Parenting is not an easy task – there is no book that can teach one to be a good parent; every family has to learn on its mistakes. Despite the fact that many parenting strategies have been created, it is still important to realize that each case of parent-child relationships is unique and, therefore, requires a specific approach.
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The issues raised in Chua’s article give a lot of food for thoughts. It is seemingly clear that Chinese children are much more motivated than the American ones. However, such motivation results in making the relationships between a parent and a child based on the authoritative leadership principle, which means that a child is considered to be inferior to the adult, and what the former wants may not come into conflict with what the parent or parents have planned for their kid.
On the one hand, the given issue is a result of a culture clash; the very fact that such a manner of child upbringing raises questions among American people is a clear-cut example of cultural differences, which Lareau (2002) was talking about, i.e., the “pattern of concerned cultivation” (Lareau, 2002, p. 766) that supposedly leads to enlightenment.
However, it seems that Crohn’s idea of positive stepmothering is more relatable to the topic, since the technique of Chinese mothers, in fact, proves positive and does not seem to have any tangible effects on their children’s future life and career, with their “warmth, control functions, attachment, perceived status” (Crohn, 2006, p. 130), which forms the connection between a child and a parent that Dreby spoke about and that helps a child feel the presence of his/her absent parent “even when physically absent” (Dreby, 2010, p. 52).
On the contrary, the latter is shaped rather positively with the help of the given type of parenting. Indeed, according to Chua, the effects of the strategy chosen by the Chinese parents are rather impressive: “The devastated Chinese mother would then get dozens, maybe hundreds of practice tests and work through them with her child for as long as it takes to get the grade up to an A” (Chua, 2011).
However, as other researches explain, in most cases, this method of raising ambitious and successful children comes at a price: “It’s parents who foist life on their kids” (Chua, 2011). The principle of childrearing described by Chua seems to be the exact same concept introduced into the childrearing process in wealthy families and must be leading to the same tension both within a child and in the relationships between a child and his or her parents.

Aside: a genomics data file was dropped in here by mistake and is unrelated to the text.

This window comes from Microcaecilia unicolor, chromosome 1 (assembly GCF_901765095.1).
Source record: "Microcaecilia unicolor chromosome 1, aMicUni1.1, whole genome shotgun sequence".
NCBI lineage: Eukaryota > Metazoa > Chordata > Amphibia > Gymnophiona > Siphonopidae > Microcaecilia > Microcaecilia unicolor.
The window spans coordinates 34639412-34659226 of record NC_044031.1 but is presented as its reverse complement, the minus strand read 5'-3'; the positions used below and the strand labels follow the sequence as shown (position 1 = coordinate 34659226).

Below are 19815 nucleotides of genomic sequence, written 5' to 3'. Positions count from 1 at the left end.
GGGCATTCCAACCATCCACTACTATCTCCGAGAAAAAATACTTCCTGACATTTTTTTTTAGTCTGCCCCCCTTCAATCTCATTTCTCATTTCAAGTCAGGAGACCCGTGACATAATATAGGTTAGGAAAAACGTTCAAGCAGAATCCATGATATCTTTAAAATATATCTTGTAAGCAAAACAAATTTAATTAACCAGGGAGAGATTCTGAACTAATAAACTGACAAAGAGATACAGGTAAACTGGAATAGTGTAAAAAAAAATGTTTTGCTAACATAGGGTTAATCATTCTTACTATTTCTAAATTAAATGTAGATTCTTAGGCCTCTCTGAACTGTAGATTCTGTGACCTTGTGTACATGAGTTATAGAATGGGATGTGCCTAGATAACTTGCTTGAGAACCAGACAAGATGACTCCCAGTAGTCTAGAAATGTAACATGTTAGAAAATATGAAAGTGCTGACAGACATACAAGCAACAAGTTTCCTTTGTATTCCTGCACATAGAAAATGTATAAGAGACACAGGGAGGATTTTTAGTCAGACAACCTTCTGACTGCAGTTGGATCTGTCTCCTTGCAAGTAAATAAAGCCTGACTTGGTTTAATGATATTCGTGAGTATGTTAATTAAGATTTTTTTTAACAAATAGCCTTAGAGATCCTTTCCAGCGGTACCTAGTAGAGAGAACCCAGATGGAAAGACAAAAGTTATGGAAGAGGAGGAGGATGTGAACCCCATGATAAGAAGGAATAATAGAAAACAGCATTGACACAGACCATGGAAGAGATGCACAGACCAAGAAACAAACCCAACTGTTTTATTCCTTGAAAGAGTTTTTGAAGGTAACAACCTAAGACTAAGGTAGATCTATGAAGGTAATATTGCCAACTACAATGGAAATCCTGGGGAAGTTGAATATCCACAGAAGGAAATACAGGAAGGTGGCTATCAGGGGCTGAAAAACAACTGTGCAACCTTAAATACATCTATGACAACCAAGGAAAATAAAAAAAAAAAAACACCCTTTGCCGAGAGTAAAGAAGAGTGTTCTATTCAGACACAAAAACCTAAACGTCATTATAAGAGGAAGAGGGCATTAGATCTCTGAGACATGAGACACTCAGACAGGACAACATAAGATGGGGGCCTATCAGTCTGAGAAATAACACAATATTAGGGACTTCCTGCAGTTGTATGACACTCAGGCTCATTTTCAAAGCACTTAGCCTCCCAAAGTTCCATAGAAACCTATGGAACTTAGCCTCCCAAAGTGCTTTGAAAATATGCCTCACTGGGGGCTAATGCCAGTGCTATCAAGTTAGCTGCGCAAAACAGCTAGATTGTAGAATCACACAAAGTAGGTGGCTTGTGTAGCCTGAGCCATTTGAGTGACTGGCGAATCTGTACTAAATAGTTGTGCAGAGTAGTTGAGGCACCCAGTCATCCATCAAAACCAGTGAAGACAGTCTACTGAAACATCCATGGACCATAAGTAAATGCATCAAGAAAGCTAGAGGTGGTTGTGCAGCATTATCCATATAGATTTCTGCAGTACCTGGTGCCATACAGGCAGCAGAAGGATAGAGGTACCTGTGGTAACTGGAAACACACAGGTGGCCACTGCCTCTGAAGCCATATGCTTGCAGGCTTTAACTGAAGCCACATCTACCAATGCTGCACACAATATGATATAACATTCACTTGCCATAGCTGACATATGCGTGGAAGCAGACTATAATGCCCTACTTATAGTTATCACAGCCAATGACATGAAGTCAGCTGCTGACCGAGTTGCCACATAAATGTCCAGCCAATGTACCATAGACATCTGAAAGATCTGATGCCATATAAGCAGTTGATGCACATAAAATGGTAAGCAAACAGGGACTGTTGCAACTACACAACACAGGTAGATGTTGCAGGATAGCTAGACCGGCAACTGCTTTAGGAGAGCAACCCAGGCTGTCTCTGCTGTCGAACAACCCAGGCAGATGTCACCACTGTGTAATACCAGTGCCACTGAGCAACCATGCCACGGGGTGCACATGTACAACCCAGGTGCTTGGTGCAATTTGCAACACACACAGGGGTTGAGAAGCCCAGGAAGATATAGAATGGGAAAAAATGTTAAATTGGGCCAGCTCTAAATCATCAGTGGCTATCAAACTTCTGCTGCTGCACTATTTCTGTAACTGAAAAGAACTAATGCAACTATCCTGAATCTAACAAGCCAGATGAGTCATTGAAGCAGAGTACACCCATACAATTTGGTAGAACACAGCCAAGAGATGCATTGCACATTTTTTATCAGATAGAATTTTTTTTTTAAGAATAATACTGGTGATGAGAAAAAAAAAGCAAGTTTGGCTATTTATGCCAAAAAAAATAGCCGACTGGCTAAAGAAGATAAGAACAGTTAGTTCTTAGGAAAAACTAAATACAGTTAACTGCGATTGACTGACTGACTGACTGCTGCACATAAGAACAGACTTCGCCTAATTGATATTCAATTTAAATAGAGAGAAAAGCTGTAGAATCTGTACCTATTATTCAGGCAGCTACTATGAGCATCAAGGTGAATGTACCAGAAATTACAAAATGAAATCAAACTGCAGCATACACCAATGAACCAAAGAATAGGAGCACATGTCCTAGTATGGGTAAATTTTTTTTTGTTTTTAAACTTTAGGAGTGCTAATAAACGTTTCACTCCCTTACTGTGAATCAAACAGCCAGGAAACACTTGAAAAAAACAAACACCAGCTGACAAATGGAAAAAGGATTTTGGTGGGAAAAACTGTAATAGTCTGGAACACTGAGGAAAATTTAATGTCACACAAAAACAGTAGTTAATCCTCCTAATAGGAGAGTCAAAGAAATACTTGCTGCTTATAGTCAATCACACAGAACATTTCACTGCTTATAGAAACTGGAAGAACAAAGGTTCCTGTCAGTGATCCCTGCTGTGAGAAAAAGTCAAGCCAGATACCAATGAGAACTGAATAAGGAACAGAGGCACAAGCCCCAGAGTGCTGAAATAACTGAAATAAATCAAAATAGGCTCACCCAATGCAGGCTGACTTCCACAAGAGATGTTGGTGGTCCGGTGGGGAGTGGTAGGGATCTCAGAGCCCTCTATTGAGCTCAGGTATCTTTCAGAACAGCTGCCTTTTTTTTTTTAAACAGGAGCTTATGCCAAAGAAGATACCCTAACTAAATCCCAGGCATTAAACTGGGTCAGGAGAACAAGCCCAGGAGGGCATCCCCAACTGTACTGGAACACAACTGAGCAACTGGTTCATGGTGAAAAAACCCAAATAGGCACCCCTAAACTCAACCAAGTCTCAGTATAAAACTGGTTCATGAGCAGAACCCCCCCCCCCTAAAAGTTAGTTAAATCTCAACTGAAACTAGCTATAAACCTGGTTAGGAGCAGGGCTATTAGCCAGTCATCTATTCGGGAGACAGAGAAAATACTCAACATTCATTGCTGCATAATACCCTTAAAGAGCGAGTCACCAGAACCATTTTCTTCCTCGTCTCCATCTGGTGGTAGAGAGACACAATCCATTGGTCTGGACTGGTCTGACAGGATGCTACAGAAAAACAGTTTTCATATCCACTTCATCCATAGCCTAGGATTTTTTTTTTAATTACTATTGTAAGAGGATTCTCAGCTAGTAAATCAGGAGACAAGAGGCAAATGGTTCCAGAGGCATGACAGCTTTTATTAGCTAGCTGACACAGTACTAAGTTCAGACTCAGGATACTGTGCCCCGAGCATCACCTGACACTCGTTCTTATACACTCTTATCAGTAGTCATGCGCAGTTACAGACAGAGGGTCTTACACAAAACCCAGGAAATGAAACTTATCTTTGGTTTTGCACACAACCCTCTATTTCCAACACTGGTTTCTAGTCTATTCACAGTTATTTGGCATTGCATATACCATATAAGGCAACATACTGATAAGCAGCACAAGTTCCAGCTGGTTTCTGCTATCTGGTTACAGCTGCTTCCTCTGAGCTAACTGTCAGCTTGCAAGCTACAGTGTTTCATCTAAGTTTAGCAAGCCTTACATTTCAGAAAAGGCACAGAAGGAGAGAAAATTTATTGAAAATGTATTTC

In other words, the example of Tiger Mom provided by Chua proves once again that such issues as race, culture, class and immigrant status affect parenting and childrearing practice immensely. While the personality of a parent or parents is crucial in shaping the childrearing strategy, the standards of childrearing dictated by the culture of a particular race, as well as the principles and set of moral values introduced in a particular class or social status, affect the process of parenting greatly.
Having their personalities shaped by the aforementioned factors, parents mould their children’s personalities according to the socially and culturally accepted pattern.
With that being said, the article clearly makes a strong statement about the issues of present-day parenting, at the same time suggesting the ways in which these issues can be addressed. Moreover, it is rather peculiar that the method of child rearing mentioned in the article is not portrayed as wrong or unacceptable – instead, the author honestly mentions the positive and the negative aspects of each.
The cases considered above show, however, that the most reasonable parenting technique is remaining within the acceptable boundaries and avoiding extremes.
Chua, A. (2011). Why Chinese mothers are superior. The Wall Street Journal. Retrieved from https://www.wsj.com/articles/SB10001424052748704111504576059713528698754
Crohn, H. (2006). Five types of positive stepmothering. Journal of Divorce and Remarriage, 46, 1/2, pp. 119–134.
Dreby, J. (2010). Ofelia and German Cruz: Migrant time versus child time. In J.
Dreby (Ed.), Divided by borders: Mexican immigrants and their children (pp. 35–57). Berkeley, CA: University of California Press.
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Lareau, A. (2002). Invisible inequality: Social class and childrearing in Black families and white families. American Sociological Review, 67(5), 747–776.